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Theme of International Mother Language Day highlights how far South Africa has veered off course

The theme of this year's International Mother Language Day, which strongly emphasises mother-tongue education, shows just how far South Africa has veered off course in this regard.

Government has created an environment in which the social construct of mother tongue has unravelled to such an extent that even young university students believe that it no longer has a place in the country's educational system.

What has transpired at the University of Stellenbosch over the last few years serves as proof.

The theme of 2023's Mother Language Day is: "multilingual education – a necessity to transform education".

It is in line with recommendations made during the United Nations' (UN) summit on transforming education, where a lot of emphasis was placed on indigenous people's education and languages.

Multilingual education based on mother tongue facilitates access to and inclusion in learning for population groups that speak non-dominant languages, languages of minority groups and indigenous languages.

It almost seems as if this theme was chosen with South Africa in mind. Surely, there are very few places in the world where it is more applicable than South Africa with its eleven official languages and myriad of dialects with which each speaker is comfortable and skilled in their particular region.

Quite the opposite has happened in South Africa under ANC rule, though.

A colonial language has, ironically enough, been elevated to a formal colloquial language, so, the recognition of the country's eleven official languages was a meaningless gesture.

When the point is reached where young university students believe their fellow students do not have the right to speak their own language, not even in private conversations in their own spaces, it is clear that the ideal of mother-tongue usage in South Africa has been utterly destroyed.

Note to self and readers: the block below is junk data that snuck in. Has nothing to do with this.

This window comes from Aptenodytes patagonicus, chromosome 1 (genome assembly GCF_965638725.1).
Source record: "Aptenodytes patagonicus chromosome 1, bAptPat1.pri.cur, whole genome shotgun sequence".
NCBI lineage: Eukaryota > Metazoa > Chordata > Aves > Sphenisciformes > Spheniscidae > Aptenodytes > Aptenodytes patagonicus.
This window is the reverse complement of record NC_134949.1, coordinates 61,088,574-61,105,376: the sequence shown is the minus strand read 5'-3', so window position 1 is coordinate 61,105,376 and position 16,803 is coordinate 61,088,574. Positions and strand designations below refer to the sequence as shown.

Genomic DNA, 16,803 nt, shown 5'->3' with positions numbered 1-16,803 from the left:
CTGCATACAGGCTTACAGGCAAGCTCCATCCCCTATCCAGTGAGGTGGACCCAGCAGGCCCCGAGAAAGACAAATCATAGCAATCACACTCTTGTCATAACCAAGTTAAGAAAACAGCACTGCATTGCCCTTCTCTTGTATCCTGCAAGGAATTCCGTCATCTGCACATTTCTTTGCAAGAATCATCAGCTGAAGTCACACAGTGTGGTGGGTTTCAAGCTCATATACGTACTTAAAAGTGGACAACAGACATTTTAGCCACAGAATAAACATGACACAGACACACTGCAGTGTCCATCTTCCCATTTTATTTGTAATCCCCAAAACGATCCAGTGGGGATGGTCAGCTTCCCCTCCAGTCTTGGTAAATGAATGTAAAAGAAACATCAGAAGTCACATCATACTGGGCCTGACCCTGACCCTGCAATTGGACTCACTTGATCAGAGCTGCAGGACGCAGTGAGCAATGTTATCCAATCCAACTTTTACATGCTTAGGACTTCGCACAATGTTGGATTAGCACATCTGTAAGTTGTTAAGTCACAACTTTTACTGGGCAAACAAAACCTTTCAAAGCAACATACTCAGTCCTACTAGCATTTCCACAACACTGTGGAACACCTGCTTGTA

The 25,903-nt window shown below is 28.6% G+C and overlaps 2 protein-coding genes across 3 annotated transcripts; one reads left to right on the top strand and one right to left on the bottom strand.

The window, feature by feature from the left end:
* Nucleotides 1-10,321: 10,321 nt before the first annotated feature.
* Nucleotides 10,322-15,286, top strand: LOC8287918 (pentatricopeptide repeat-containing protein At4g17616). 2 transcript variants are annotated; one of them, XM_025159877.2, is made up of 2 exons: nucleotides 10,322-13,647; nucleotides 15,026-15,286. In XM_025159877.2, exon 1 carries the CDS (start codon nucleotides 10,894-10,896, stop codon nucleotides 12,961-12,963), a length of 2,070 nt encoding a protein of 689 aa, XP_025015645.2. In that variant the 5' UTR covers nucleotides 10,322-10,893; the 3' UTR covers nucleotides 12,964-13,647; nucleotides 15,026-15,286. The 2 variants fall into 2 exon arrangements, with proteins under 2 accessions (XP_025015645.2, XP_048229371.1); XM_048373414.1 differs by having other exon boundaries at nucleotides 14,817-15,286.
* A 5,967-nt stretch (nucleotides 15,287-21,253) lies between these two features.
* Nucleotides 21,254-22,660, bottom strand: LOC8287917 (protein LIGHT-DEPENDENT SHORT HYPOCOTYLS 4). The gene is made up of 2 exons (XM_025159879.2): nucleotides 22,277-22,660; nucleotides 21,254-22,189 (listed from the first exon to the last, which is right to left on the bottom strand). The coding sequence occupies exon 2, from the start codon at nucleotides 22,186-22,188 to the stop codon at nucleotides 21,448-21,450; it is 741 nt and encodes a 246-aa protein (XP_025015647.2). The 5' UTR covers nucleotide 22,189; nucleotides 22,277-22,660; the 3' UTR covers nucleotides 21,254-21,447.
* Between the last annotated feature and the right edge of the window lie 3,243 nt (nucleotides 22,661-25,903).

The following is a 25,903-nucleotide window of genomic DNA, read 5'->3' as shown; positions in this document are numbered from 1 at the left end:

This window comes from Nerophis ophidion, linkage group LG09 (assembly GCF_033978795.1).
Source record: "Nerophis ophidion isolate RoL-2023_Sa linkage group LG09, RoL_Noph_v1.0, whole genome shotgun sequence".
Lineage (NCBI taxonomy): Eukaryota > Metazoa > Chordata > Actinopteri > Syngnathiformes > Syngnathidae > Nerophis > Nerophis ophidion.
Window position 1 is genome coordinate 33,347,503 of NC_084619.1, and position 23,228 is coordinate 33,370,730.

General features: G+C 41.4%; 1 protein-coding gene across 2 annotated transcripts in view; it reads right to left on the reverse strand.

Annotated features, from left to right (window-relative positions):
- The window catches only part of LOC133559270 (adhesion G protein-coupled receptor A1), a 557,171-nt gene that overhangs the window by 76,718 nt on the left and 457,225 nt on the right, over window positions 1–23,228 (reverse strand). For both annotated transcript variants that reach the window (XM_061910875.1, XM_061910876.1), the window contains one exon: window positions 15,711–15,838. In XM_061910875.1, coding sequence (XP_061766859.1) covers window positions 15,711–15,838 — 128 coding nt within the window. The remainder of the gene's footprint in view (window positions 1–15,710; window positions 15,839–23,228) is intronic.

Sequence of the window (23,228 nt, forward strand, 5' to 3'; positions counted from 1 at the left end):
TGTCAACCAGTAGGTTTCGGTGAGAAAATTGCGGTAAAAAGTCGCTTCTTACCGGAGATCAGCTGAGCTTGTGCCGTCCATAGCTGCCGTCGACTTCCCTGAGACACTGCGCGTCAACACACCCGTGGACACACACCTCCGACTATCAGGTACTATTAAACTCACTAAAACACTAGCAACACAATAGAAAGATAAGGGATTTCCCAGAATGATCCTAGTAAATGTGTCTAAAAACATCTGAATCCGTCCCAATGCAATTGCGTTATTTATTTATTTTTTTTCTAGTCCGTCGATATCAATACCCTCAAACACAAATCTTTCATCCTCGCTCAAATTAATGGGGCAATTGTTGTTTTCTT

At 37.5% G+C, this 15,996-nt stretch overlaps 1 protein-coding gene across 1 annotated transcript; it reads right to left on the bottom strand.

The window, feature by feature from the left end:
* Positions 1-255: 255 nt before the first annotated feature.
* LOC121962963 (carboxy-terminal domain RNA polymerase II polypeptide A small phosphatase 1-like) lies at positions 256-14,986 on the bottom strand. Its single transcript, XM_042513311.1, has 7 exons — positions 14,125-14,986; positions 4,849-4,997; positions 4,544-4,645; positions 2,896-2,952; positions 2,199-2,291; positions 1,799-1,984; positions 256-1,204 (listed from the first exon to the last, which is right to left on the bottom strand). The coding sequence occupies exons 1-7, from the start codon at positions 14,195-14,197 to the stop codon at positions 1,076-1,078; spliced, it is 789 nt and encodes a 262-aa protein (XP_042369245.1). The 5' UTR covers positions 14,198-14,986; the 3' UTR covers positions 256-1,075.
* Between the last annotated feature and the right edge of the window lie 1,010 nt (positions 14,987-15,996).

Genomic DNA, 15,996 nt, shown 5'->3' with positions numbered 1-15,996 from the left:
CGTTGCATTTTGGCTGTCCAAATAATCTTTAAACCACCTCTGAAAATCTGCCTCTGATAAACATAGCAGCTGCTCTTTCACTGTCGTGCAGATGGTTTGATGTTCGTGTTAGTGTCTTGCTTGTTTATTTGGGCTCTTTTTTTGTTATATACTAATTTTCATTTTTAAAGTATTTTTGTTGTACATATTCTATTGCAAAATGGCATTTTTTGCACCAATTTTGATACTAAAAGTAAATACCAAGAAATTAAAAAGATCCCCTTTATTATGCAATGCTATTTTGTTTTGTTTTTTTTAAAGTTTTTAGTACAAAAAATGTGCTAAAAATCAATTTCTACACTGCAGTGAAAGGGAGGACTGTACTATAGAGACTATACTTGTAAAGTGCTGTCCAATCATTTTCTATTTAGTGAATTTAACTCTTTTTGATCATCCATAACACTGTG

It is obviously not aligned with the ideals and recommendations of the international community and the UN.

It is, therefore, of the utmost importance that the South African Human Rights Commission (HRC), which has the power and capacity to do so, delivers a ruling on the issue of mother-tongue language as soon as possible.

What is happening at the US can be used as an example. At the beginning of 2021, Afrikaans students at the US were prohibited from speaking Afrikaans.

The FF Plus and some of the students themselves lodged a complaint with the HRC. An investigation was conducted and concluded in October 2022.

The process is, however, being delayed because "all interested parties" have not yet submitted comments on the HRC's preliminary findings.

In the FF Plus's view, this needless waste of time is unacceptable. It is allowing the toxic situation at the University to keep brewing while it is causing irreparable damage to social relationships between students.

A mother tongue is of the utmost importance to all its speakers. It is part of their identity. The same is true for Afrikaans speakers.

The monument on the hill behind Paarl serves as proof.

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